Monstrance with Host stolen in Spain

This is a dreadful story. CNS reports.

Monstrance with Blessed Sacrament stolen from parish in Spain

Madrid, Spain, Feb 15, 2011 / 04:09 pm (CNA/Europa Press).- Two individuals stole a monstrance containing the Blessed Sacrament from a parish located in Majadahonda, a suburb of Madrid, Spain.

Fr. Juan Francisco Perez, the parish pastor of St. Catherine’s, said the incident occurred at 6 p.m. on Feb. 11. He told Europa Press that two individuals grabbed the monstrance and left.

Police confirmed that the monstrance was indeed stolen and that an investigation is under way.

Fr. Perez said police dusted for fingerprints at the parish and were given descriptions by witnesses who were present at the Church.

This was not the first time the parish has been the target of such incidents. “On Christmas Eve somebody set fire to the main door,” Fr. Perez added.

Mayor Narciso de Foxa of Majadahonda expressed solidarity with Fr. Perez and his parishioners, saying he is “profoundly indignant” over the “attack,” which demonstrates “the intolerance of these people.”

“We will continue to work until we discover who is behind such grave acts that are disrespectful to all Catholics,” he promised.

Anti-Catholic, or drug addicts, or Satanists, or just plain crazy.

Pray for the people and do penance in reparation for the sacrilege.

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  1. Mike says:

    This is very sad. I will pray.

    I hope this doesn’t occur at my parish. We have one day a week in which Our Lord is exposed on the altar in a monstance. No sign up. Who ever is there, is there, and sometimes, well, there is no one there. Any one could walk in and walk away with Our Lord.

    We need lots of pray for these kinds of abuses.

  2. Ceile De says:

    Thnak God that would not happen in our Cathedral in Los Angeles – the Host is never displayed in a Monstrance and if worshippers cannot find where they have hidden the Tabernacle, there is no reason to believe thieves could either.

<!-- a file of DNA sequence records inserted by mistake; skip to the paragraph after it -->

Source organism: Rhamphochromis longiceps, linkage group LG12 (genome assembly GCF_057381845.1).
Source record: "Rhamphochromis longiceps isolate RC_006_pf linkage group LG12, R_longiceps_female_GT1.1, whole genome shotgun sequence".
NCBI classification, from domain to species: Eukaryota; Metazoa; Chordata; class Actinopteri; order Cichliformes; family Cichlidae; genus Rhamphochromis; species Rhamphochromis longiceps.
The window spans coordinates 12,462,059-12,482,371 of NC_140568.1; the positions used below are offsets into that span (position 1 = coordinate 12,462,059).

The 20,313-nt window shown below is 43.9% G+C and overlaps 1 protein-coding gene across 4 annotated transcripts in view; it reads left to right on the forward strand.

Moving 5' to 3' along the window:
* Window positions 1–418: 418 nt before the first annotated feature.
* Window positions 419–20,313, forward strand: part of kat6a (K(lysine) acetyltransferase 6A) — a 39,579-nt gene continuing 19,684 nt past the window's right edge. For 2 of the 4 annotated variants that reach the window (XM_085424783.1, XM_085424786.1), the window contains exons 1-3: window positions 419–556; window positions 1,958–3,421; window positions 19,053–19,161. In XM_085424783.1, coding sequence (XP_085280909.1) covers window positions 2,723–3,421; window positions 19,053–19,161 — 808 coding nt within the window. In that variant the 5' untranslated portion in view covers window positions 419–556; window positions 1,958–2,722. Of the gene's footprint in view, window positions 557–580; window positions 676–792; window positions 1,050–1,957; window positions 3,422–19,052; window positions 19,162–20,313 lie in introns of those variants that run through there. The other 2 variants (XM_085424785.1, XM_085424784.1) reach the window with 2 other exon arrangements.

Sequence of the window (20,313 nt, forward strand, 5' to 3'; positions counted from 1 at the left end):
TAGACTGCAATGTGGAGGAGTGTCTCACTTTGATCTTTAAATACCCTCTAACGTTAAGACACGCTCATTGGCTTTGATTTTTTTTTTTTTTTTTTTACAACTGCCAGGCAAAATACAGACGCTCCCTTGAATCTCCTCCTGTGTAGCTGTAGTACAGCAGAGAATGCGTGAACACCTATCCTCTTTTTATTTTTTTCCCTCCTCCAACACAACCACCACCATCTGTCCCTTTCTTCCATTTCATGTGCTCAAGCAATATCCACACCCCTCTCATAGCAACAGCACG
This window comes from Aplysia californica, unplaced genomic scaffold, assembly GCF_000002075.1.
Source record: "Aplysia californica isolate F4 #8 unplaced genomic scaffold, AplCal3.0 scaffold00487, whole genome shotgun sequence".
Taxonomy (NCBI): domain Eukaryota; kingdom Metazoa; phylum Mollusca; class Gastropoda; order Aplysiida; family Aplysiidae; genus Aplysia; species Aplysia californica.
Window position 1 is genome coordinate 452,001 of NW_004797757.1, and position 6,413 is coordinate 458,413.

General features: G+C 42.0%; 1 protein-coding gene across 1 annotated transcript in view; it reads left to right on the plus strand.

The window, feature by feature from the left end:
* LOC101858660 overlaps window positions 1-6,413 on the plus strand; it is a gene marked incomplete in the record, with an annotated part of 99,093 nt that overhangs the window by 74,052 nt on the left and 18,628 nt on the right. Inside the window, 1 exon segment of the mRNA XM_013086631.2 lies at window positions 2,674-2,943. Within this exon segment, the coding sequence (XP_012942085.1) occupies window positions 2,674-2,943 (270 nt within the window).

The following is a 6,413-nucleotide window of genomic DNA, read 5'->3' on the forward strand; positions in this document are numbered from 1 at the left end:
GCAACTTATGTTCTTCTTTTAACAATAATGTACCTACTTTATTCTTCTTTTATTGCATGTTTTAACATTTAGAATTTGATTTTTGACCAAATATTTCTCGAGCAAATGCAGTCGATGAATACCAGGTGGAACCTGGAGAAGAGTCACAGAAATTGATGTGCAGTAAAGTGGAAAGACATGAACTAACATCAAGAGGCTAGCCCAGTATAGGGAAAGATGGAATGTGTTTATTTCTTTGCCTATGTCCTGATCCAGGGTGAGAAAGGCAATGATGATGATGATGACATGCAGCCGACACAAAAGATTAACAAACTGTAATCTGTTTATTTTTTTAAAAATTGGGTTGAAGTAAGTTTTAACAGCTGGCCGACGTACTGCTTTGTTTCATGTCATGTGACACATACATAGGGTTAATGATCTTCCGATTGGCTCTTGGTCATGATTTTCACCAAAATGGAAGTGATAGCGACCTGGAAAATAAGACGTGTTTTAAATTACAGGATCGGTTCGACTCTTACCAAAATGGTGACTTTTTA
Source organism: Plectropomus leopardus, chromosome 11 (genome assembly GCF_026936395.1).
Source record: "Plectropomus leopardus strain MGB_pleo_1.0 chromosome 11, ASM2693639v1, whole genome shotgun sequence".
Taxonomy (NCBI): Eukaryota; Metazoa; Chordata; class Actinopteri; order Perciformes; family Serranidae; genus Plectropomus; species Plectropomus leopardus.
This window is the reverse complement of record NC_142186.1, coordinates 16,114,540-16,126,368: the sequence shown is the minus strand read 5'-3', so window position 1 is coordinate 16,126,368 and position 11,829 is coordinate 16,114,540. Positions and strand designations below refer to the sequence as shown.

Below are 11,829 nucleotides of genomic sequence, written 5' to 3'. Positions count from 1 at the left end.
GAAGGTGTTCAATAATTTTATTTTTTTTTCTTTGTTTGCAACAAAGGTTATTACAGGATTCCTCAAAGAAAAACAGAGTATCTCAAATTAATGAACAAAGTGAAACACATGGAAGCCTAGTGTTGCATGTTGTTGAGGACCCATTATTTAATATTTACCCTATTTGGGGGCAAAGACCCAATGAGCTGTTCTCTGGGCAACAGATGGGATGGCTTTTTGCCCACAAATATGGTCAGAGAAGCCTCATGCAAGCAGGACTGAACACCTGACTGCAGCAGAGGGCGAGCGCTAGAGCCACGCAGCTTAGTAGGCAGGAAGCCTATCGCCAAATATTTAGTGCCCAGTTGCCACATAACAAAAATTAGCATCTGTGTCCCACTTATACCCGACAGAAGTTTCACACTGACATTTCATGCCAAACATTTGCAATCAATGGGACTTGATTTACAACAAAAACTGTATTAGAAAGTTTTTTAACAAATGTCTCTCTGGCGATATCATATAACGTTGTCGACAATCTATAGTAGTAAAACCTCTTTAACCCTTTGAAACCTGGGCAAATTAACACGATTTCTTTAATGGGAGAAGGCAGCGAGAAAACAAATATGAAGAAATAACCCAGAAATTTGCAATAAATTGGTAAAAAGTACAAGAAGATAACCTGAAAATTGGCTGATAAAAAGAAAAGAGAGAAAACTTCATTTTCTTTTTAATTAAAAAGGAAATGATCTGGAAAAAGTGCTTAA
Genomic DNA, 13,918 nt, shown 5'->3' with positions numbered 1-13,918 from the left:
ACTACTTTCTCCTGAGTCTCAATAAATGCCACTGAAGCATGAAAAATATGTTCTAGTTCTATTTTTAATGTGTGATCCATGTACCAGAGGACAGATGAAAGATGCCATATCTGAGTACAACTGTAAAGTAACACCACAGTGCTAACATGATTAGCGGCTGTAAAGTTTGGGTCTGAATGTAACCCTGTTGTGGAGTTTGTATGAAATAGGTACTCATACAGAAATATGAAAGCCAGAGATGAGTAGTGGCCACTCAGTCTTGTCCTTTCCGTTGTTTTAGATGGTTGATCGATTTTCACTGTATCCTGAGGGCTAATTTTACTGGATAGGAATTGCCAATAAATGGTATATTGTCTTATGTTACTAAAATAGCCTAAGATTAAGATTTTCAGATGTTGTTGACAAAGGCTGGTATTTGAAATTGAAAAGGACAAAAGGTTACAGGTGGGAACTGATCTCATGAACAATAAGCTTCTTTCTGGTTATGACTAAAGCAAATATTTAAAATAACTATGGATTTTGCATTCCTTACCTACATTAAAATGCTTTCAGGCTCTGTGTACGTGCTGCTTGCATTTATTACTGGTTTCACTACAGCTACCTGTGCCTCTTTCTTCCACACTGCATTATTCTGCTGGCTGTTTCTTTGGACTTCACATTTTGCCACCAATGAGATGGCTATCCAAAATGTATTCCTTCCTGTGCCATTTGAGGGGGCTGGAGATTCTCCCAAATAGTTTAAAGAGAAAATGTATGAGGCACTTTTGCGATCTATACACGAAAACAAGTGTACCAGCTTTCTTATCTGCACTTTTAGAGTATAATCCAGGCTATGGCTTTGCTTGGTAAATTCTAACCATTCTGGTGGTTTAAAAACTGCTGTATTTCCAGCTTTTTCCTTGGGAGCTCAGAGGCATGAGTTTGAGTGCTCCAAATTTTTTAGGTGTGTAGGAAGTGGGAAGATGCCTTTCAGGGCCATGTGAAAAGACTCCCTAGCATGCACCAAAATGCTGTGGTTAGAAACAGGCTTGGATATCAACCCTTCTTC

3. Dirichlet says:

    Oh, Spain. Have you forgotten what happened in the 1930s?

    This worries me. Not a good presage. I’ll keep this beautiful country in my prayers.

  4. James Joseph says:

    I groan from the depths of my soul.

  5. Animadversor says:

    Ceile De:

    Malum quidem nullum esse sine aliquo bono.

  6. JKnott says:

    Visits to the Blessed Sacrament. The nine First Fridays in reparation! Or any form of reparation.

  7. Father G says:

    Ceile De,

    You are mistaken.

    Exposition of the Blessed Sacrament with a monstrance does take place at the LA cathedral. The doors of the tabernacle are opened and the monstrance is placed within the niche located inside. I know this because I have seen it myself.

  8. Rob Cartusciello says:

    Our parish had the Tabernacle stolen several years ago. Interestingly, the thief took pains to remove the Blessed Sacrament first and lay it to the side of the altar.

    It is not unlikely that a former altar boy committed the crime. Even is his sin, he took the time to show reverence to the Sacrament.

    I will do a Litany of the Holy Name for reparation.

  9. justMe says:

    Did a little digging: apparently there are more than fifty and up to one hundred satanic sects in Spain, the most dangerous are Los Adoradores de Seth (‘Seth’s Lovers’) aka Amigos de Lucifer (Lucifer’s Friends). This group is known for its kidnappings, sexual abuses and assassinations.
    Wouldn’t rule out more of these events taking place in the run up to 2012 which is the Y2K for the occult crowd.
    Will pray for these deluded souls.

  10. Supertradmum says:


    Deluded is a soft word. The Satanists believe in what we believe in-that Jesus is God and Man and that Satan is a damned angel. They chose the damned angel to adore.

  11. digdigby says:

    Satanists? Drug Addicts? If it was just a theft, maybe. But Satanists don’t burn church doors. It starts with ‘M’ and no its not Mouseketeers or Mennonites.

  12. Supertradmum says:


    Could be, as there is a “settlement process” problem as well as a secular problem in Spain.

  13. Elizabeth D says:

    This is very dreadful. I have the thought that here we see anew the scandal of the Incarnation. I will pray.

  14. justMe says:


    Satanism is a umbrella term to describe a varied group of beliefs, there are distinct varieties: Atheistic Satanists and Theistic Satanists.
    The Atheistic type worship themselves, they don’t believe in any type of deity and pursue a hedonistic lifestyle. Theistic Satanists are split at least two ways, the ones you’ve described and the much larger group who believe Lucifer is the supreme being and not fallen at all, only misunderstood and misrepresented.